They used to cost a penny…AND you got free gum

December 19, 2016

This story from The New York Times about the baseball card hobby goes from A (Jeff Aeder, aka the prospective buyer) to Z (Guy Zinn, the rare item in question).;688;f3852d84bd695a624f23a948954a1edbf9174ef9.jpgIt also comes on the heels of a discovery I had in my attic while looking for books to donate to the nearby Yogi Berra Museum: a box of 1969 Topps cards. It’s not a complete set — it’s missing about 10 cards — but the nostalgia is more important to me.

Long story short: “Aeder offered $125,000 for the card in 2014 and nearly claimed it. But the deal went sour at the last minute. Aeder balked because, he said, he received a poor appraisal of the card’s condition. The owner, Dan McKee of Baltimore County, refused to renegotiate.”

“If Zinn was not a Jewish player, this card is probably worth $10,000,” Aeder said. “If you talk to any dealer or collector, they’ll say McKee’s idea of value is the most overblown, crazy valuation of all time.”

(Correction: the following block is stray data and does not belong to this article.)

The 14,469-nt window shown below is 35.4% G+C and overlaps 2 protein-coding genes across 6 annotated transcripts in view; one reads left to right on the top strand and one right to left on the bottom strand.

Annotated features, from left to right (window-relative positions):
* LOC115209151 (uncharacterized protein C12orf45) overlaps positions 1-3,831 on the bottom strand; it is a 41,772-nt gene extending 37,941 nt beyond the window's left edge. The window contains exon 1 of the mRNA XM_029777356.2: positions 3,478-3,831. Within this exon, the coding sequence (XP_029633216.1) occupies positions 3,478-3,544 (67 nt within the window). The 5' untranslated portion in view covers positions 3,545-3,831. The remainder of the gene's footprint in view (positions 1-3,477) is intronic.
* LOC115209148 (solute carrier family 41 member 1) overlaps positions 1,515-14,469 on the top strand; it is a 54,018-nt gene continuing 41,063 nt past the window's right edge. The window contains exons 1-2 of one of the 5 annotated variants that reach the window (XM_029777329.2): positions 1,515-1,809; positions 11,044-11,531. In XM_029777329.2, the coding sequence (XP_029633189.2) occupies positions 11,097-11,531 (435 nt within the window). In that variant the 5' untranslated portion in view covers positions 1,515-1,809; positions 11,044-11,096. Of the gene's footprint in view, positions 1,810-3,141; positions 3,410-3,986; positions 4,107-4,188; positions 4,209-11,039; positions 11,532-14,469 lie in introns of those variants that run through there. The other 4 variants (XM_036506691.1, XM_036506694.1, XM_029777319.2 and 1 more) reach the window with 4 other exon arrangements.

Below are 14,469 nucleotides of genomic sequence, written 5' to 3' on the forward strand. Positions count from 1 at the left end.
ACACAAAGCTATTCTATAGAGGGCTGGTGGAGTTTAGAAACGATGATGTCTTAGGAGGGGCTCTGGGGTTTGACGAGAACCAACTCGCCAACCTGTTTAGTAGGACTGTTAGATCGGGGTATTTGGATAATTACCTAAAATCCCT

So why was Aeder willing, at one point, to pay $125,000? “It really is something that if you have the means and the obsession, then someone pays a lot more than it’s worth,” he said.

Aeder is the founder of the online Jewish Baseball Museum. No doubt this would add gravitas to his project. Although as a “virtual” entity, does it really matter? It’s like listening to a ventriloquist on the radio.

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